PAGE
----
The Worst Advice One Struggling Med Student Received
This article is the second in a series by Dr. MJ, a graduate of an eastern US allopathic medical school who worked closely with STATMed Learning. Here, she shares her personal struggles and the steps she took to succeed in med school. This series aims to give a voice to what it’s like for struggling med students and help share strategies to rebuild your self-esteem and regain your equilibrium.
From Dr. MJ:
When I initially struggled in my first year of med school, there were several recurring phrases I did not want to hear. Whether it was advice from well-meaning people or offhand comments from other classmates, some words are harrowing — at least they were for me. Was there potential merit in some of these comments? Possibly. But in the middle of the struggle, those words stung.
With the benefit of time, I realized that people spoke with the best of intentions, and they were truly trying to help. But they didn’t have any frame of reference for my situation. So here are my top phrases to avoid saying to struggling med students.
Top 7 Things to Not Say to Struggling Med Students
1. “You need to relax and calm down.”
Relax and calm down? Are you serious? I was drowning. I was in panic mode. “Calm” and “relaxing” were not in the equation. Whenever I could take a minute away from studying, I would panic about not studying and stress about forgetting everything I had just reviewed. No matter what I did, I couldn’t get ahead of the material.
I acknowledge that it’s crucial to find a balance between being relaxed and being anxious when you are in medical school. A certain level of anxiety can be helpful to stay motivated and prevent procrastination. Similarly, a certain level of relaxation is necessary to be able to digest and absorb the material. But when I struggled so much to stay afloat, having people tell me I needed to relax had the opposite effect.
Related: 3 Common Study Problems Med Students Face
2. “I know how you feel – I am terrified that I won’t get an A.”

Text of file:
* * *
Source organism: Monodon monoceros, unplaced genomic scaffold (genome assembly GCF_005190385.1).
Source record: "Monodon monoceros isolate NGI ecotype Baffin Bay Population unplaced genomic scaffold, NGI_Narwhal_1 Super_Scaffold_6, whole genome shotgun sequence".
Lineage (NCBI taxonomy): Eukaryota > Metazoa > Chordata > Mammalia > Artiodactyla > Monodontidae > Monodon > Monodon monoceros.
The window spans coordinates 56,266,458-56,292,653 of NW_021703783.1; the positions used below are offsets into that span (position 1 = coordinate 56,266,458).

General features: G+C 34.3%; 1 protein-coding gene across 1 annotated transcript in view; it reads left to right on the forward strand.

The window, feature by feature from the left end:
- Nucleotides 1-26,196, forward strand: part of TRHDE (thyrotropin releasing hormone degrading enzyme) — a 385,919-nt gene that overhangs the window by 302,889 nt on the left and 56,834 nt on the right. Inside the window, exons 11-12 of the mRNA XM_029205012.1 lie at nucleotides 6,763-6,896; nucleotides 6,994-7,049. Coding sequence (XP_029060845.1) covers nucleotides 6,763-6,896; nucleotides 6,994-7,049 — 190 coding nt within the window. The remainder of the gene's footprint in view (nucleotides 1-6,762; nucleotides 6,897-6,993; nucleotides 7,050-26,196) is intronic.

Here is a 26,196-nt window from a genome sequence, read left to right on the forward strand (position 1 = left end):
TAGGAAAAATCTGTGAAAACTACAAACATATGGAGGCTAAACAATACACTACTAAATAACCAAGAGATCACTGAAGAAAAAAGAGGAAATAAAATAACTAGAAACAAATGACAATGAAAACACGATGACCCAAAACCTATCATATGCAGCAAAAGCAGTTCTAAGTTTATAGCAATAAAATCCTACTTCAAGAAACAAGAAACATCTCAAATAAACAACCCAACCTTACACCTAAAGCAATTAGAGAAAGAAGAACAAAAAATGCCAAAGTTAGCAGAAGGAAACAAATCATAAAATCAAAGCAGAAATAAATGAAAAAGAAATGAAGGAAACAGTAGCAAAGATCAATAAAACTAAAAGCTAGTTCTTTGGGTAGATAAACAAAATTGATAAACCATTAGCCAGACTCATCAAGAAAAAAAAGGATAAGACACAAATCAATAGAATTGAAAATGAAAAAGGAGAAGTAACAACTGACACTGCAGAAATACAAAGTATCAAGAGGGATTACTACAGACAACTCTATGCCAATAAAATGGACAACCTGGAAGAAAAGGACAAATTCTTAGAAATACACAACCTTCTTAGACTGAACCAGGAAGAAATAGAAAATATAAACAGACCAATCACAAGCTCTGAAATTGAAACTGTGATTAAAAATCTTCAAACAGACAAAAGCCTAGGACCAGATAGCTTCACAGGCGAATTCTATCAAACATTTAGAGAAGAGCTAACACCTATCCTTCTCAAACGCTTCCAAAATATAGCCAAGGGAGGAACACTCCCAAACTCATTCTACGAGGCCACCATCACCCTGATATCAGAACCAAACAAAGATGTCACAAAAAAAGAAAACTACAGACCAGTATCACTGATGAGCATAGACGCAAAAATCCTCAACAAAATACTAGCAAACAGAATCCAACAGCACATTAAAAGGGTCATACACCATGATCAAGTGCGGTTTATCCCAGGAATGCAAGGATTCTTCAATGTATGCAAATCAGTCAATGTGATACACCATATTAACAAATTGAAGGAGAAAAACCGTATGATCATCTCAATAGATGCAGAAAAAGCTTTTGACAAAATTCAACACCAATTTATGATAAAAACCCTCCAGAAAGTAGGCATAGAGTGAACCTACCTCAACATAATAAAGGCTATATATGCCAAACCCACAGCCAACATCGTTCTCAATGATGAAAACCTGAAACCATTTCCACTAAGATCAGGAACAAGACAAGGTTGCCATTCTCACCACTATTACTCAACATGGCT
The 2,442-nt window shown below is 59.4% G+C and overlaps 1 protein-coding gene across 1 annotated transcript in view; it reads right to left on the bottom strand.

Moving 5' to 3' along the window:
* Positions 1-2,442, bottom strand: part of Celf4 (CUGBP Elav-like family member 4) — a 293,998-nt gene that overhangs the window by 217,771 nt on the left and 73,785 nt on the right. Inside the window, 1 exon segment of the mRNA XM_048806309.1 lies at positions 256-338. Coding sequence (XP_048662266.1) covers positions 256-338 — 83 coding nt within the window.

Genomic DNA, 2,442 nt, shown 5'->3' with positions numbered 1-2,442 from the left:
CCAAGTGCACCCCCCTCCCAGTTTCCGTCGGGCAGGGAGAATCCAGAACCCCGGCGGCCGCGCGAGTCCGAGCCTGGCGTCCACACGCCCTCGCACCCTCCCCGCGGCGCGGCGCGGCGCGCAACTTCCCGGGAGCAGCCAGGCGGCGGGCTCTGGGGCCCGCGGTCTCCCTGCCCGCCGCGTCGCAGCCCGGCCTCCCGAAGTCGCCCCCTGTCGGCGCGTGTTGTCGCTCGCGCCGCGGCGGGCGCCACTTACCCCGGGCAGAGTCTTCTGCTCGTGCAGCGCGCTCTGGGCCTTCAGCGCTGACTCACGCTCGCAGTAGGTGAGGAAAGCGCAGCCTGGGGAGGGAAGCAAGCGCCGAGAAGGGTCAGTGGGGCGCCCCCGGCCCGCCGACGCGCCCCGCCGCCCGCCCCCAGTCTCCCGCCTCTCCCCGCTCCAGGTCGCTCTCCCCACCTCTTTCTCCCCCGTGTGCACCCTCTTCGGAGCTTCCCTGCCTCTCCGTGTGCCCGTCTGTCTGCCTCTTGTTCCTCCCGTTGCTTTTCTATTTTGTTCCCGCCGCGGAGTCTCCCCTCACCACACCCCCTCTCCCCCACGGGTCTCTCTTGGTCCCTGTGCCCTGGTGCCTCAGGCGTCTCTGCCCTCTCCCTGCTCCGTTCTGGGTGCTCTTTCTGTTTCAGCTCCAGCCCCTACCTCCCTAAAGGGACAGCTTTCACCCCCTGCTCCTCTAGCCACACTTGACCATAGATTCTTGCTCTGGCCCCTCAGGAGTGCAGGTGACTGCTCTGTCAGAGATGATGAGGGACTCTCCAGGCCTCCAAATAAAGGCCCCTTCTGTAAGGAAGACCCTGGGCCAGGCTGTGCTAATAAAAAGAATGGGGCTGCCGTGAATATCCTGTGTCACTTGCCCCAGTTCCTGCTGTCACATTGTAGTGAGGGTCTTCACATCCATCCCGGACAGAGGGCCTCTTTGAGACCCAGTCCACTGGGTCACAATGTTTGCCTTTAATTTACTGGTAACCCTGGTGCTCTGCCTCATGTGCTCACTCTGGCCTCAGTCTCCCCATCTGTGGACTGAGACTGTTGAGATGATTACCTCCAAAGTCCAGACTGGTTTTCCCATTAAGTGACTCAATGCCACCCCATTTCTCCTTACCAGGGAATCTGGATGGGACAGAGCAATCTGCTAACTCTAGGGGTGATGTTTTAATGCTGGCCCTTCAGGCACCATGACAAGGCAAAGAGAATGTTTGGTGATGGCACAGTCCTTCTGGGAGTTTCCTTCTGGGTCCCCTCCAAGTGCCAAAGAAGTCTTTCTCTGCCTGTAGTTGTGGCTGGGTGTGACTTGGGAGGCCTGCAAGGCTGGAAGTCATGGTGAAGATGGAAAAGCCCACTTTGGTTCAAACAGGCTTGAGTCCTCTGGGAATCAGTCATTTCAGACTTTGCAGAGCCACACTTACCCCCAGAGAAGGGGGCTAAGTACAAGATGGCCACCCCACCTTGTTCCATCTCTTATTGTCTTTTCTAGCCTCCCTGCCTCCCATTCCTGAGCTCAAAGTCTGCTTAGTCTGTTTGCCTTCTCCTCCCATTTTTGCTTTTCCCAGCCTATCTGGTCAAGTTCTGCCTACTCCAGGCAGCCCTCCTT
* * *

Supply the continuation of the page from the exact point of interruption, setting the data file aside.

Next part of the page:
One time, I admitted to a fellow student that I was worried about my grades, and this was the response I got. It took all my self-control to not grab him and yell, “I am trying to PASS. I am praying for a C. So, no, you do not know how I feel!”
3. “Don’t worry. Somehow, things always come together right before the test.”
No, not always. Maybe for you, but certainly not for me. I barely passed the last exam and did not pass the exam before that one. What are you doing that allows everything to always come together before the test? What am I doing wrong?
4. “Are you really sure you want to be a doctor?”
Truthfully, at the time, no. I was not sure I wanted to be a doctor. I was not sure about anything. All I knew for sure is that I needed to get through the next exam. I couldn’t think of anything other than surviving the maelstrom of material thrown at me, and I had no idea how to do that.
Of course, it is not bad to assess whether the goal of being a physician is worth the sacrifices it requires. But when I was in the middle of an avalanche of anatomy to memorize, I was not able to rationally answer that question.
5. “If it is so bad, just quit.”
You don’t think I haven’t thought about it? I thought of it multiple times a day. But this isn’t like dropping a class in undergrad; I wanted and worked for this opportunity for so long. I studied for the MCAT while my friends were having fun at the bar. I was memorizing physics equations in the summer when people were on vacation. In short, I gave so much of my life to this goal, I could not just walk away.
6. “Maybe you should be working harder and putting in more time.”
But I couldn’t work any harder. I worked harder than I ever thought possible. All I did was study. No TV. No reading books for fun. No exercise. I was barely sleeping. Even my dreams featured med school when I was able to sleep. My friends would text me to see if I was still alive because I never responded. I’m convinced my parents thought that instead of starting med school, I actually entered the witness protection program because I basically disappeared. In short, I do not know how I could have worked harder, and I certainly could not have put in any more time.
Related: Frameworking, retrieval practice, and the ASA changed my life.
7. “Don’t worry, you will be fine.”
Honestly, this comment bothered me the most, because I knew in my heart that I was not going to be fine. Maybe everyone else would be okay, but not me. If anything, I really wanted to know what these people were doing that allowed them to be “fine.”
This is my personal list, but I’m sure that others who were in a similar medical school situation can add many variations to these comments.
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